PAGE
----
The sea-ice FSD has been characterized extensively in observations since the seminal paper of Rothrock and Thorndike (1984); the FSD may be quantified in a number of ways, for example as the number of floes per unit area of the region in question which have sizes that are not smaller than a given size. In general, the FSD resembles a single power law (e.g., Gherardi and Lagomarsino, 2015; Hwang et al., 2017; Stern et al., 2018b) or two distinct power laws depending on floe scales (Geise et al., 2017; Steer et al., 2008; Toyota et al., 2011, 2006), although alternate distributions have been explored (see, e.g., Herman, 2010, and the discussion by Stern et al., 2018a). There are limited FSD characterizations that span a comprehensive range of floe scales, from O(1) m to more than O(10) km (see Stern et al., 2018a). This is in part due to a reliance on high-resolution aerial photography with limited area coverage and sampling. While Stern et al. (2018b) find that a single-power law may describe the FSD across floe scales ranging from 10 m to 30 km, it remains an open question as to whether a single power law holds across all floe scales and in all settings, or whether there may be two distinct power-law regimes. The seasonal evolution of observed FSDs has been the subject of several recent observational studies (Hwang et al., 2017; Perovich and Jones, 2014; Stern et al., 2018b), each of which finds a steepening of the FSD slope into summer. This slope increase in the melt season is thought to be related to the breakup of floes beginning in the spring in tandem with melt through the summer reducing the proportion of larger to smaller floes (e.g., Stern et al., 2018b).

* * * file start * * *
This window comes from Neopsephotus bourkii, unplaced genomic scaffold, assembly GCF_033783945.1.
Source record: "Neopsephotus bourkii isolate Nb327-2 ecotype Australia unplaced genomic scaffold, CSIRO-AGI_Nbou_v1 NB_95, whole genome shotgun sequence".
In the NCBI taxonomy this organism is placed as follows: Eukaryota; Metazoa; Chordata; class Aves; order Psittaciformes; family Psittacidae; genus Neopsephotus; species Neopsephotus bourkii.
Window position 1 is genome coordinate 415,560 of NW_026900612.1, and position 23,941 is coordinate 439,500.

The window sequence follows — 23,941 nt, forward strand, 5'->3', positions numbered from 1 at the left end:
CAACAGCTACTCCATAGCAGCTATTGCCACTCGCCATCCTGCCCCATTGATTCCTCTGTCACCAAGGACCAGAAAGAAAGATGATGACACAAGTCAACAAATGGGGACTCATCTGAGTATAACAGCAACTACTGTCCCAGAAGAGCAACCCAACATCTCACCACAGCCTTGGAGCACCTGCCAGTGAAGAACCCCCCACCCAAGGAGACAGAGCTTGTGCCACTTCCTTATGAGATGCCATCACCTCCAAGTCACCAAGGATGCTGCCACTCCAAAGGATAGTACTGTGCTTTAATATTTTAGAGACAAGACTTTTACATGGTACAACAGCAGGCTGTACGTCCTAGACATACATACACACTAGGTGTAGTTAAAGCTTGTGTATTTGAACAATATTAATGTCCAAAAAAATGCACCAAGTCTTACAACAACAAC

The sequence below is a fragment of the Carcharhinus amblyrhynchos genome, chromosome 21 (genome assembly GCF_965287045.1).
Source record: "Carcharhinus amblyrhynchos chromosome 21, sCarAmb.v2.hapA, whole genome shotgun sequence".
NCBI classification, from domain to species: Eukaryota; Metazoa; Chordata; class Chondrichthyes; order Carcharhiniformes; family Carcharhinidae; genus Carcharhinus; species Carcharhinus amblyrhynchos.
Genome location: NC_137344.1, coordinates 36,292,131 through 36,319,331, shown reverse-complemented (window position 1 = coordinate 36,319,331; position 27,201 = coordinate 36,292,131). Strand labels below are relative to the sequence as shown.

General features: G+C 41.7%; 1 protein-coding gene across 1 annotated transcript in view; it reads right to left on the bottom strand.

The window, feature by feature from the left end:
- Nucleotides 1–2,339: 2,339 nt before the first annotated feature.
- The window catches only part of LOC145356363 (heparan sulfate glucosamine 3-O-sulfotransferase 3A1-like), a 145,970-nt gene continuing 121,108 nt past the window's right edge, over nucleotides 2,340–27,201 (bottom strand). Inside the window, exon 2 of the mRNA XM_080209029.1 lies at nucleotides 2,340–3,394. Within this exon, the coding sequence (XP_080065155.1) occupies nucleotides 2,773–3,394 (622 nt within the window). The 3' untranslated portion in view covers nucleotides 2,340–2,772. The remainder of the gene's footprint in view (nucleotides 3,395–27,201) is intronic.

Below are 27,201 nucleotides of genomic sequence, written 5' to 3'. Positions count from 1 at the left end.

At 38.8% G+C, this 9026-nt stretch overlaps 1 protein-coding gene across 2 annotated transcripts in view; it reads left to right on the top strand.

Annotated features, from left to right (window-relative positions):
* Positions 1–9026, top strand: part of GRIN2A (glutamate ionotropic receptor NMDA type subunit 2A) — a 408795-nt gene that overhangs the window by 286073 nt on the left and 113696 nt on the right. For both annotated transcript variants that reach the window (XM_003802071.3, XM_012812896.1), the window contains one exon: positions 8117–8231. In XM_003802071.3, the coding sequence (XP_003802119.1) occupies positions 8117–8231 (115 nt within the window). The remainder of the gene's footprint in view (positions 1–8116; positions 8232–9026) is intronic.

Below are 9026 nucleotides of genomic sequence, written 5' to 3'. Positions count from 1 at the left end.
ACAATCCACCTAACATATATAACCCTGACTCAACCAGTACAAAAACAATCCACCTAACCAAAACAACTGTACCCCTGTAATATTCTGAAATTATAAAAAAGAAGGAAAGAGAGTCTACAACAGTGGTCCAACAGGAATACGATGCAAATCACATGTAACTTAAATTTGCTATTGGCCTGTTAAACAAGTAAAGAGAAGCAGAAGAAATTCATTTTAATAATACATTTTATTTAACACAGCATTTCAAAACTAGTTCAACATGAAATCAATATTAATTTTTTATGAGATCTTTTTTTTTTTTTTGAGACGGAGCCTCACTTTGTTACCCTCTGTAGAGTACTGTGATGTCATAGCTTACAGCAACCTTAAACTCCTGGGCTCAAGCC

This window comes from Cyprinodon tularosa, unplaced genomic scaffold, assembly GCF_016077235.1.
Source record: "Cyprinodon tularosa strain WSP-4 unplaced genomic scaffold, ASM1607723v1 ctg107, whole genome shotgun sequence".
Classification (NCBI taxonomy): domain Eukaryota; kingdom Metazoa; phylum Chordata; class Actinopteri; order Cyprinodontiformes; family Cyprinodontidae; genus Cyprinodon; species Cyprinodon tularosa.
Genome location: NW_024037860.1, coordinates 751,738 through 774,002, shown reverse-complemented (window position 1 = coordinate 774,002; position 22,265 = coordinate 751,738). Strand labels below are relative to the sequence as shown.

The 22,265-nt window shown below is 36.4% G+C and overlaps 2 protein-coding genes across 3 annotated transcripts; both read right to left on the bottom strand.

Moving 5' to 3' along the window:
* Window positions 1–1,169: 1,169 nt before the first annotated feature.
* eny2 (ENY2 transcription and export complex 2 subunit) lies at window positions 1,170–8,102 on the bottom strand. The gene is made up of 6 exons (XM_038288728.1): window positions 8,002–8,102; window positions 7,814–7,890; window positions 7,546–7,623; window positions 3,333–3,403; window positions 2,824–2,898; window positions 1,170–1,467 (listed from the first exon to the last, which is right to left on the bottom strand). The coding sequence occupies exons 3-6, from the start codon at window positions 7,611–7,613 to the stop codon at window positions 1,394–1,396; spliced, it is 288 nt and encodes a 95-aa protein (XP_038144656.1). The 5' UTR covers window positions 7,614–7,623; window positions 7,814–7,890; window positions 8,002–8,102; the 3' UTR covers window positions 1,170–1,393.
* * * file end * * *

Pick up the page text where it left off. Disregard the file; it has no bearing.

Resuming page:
A collection of high-resolution optical satellite images, spanning nearly two decades, from different locations within the Canada Basin, allows us to test and refine previous findings for a variety of settings, and for floe sizes in the range of 5 m2 to 100 km2. In the next section, we introduce the collection of images and describe our image segmentation methodology and FSD construction. In Sect. 3, we show how FSDs exhibit a single power-law behavior spanning the full range of floe sizes and provide evidence for a shoaling of the slope of the distribution (i.e., increased ratio of larger to smaller floes) as sea-ice concentration increases. This finding is consistent with a seasonal evolution of the FSD found here, which we describe in context with previous studies in Sect. 3.4. Results are summarized and discussed in Sect. 4.
2.1 Satellite imagery and environmental parameters